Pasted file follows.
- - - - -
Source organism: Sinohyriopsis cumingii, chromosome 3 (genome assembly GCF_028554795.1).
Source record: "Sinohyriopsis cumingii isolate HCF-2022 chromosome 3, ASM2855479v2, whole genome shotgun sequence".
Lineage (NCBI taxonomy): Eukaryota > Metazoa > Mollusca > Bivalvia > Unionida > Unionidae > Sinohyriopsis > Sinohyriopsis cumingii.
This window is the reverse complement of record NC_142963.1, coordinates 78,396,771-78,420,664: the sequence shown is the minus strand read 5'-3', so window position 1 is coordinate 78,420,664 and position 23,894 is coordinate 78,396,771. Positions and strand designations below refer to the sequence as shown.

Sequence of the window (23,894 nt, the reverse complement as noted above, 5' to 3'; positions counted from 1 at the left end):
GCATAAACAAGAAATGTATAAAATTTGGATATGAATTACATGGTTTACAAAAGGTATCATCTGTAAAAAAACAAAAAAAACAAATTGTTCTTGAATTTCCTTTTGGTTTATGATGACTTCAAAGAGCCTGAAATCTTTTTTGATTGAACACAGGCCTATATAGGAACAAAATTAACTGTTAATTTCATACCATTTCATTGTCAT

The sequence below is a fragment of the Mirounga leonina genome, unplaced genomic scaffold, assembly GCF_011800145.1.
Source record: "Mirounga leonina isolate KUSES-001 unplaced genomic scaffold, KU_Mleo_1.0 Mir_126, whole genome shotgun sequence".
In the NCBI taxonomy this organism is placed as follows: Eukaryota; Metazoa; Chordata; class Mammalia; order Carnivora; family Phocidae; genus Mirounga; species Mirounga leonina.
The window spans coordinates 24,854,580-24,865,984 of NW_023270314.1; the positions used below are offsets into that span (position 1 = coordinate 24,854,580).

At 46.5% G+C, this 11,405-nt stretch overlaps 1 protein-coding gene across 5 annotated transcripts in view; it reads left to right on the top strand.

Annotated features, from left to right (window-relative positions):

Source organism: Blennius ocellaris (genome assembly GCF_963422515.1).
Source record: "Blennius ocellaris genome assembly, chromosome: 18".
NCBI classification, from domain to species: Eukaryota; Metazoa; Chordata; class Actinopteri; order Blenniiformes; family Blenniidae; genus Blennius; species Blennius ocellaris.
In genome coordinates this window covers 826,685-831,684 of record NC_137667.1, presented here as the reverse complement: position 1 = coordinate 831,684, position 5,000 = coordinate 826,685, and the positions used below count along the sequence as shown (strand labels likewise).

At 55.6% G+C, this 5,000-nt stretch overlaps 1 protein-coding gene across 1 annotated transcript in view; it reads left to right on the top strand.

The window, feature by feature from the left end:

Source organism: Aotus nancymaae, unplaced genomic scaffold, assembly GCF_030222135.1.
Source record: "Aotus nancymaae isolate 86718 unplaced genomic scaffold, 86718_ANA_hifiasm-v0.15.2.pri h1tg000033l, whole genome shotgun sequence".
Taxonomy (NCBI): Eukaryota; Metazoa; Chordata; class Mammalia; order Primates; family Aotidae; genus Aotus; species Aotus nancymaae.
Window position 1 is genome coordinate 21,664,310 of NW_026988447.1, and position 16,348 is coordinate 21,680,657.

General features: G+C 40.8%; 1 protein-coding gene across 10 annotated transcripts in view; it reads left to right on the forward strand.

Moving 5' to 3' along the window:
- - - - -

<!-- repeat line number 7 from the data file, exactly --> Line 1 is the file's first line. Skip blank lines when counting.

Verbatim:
The sequence below is a fragment of the Mirounga leonina genome, unplaced genomic scaffold, assembly GCF_011800145.1.